A Seattle organization wants to take Wednesday’s Supreme Court rulings on gay marriage one step further.
Cindy Butler, the executive director of Unmarried Equality, wants to end the assignment of benefits and privileges based on marital status.
“We want people to stop thinking that a legal marriage is the only legitimate outcome for a committed relationship,” she said. “The ruling on the Defense of Marriage Act is starting to redefine what a spouse is.”
Butler’s group claims that 47 percent of Americans are unmarried, as of the 2010 census.
“That’s 112 million people, so we could be equal at this point. It’s definitely growing as a trend and it won’t stop,” said Butler.
While unmarried partners don’t have the same rights as married couples, Butler said the rulings move the national conversation in the right direction. She hopes employers begin granting benefits to unmarried couples.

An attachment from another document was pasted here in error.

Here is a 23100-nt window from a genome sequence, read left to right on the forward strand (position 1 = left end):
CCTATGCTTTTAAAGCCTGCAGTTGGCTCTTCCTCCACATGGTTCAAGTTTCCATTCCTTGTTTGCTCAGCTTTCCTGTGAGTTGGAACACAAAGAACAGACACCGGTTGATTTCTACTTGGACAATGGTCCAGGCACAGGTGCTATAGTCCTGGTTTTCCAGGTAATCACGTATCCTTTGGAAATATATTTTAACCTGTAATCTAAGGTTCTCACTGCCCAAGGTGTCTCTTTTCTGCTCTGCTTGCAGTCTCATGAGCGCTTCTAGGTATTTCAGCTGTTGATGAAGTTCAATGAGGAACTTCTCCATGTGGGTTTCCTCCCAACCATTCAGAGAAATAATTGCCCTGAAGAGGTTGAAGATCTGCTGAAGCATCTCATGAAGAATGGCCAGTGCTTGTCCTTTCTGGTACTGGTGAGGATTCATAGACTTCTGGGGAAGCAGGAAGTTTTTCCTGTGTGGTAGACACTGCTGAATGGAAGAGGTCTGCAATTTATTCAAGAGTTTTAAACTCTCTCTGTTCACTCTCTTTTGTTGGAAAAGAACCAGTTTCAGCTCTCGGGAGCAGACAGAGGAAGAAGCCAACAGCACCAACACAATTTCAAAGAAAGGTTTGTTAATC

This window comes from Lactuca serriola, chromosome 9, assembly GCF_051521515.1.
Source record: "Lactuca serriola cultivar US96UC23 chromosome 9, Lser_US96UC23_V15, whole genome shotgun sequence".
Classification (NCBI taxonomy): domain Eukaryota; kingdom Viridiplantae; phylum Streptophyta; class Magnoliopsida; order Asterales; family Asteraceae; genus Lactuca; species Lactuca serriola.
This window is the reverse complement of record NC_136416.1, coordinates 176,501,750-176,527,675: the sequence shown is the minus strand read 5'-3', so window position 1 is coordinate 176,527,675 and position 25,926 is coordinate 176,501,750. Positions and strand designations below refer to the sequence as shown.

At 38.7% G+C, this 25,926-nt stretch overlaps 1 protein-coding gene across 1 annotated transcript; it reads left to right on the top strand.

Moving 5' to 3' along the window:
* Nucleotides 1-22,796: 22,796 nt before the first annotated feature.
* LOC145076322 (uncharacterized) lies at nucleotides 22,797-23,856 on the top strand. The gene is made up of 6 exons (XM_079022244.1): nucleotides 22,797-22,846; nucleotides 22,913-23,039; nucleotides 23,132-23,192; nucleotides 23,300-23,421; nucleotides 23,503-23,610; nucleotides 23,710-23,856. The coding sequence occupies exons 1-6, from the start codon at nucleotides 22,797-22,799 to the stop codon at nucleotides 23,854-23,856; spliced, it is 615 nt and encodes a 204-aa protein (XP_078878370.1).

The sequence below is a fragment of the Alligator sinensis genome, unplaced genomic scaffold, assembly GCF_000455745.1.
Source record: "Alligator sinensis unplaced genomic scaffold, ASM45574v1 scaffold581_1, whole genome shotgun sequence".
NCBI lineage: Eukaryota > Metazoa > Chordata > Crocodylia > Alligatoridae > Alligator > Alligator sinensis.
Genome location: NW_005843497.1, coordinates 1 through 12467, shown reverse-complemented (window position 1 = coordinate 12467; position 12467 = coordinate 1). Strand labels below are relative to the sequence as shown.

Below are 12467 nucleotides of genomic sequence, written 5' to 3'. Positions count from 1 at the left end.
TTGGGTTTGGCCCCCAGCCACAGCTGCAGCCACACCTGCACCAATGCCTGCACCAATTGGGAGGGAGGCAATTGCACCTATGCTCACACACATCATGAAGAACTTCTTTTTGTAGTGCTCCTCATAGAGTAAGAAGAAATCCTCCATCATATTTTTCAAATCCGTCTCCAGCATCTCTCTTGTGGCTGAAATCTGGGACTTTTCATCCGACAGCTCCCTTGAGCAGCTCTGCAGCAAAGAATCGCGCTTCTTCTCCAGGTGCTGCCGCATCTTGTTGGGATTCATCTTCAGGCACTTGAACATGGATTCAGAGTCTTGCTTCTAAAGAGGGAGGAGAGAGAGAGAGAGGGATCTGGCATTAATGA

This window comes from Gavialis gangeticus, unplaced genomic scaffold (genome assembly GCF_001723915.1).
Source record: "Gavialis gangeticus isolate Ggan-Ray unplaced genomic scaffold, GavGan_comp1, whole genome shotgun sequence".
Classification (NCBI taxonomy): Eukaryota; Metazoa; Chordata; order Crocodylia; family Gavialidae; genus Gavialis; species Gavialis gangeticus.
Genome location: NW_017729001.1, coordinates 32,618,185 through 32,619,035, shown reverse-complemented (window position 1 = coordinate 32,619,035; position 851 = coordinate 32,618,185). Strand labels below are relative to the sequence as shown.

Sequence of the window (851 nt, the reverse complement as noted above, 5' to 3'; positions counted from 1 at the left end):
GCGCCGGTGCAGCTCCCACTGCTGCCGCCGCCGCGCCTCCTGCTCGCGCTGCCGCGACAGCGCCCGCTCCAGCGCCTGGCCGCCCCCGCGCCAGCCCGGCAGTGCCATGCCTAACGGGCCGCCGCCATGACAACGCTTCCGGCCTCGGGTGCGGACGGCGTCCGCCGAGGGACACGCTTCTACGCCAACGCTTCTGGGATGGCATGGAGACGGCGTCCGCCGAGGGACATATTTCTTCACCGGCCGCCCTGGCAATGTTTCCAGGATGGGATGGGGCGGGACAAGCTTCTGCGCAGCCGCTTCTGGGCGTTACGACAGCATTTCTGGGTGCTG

On Wednesday, the Supreme Court justices struck down a key provision of the federal law defining marriage as a union between a man and a woman.
The Defense of Marriage Act was signed into law by President Bill Clinton in 1996. Gay rights activists had argued that the law improperly denied same-sex spouses the federal benefits that heterosexual couples are granted.
The court struck down a provision of a federal law that denied federal benefits to married gay couples.
The high court also overturned a California proposition that banned same-sex marriage. It allows the marriages to resume there but doesn’t affect other states.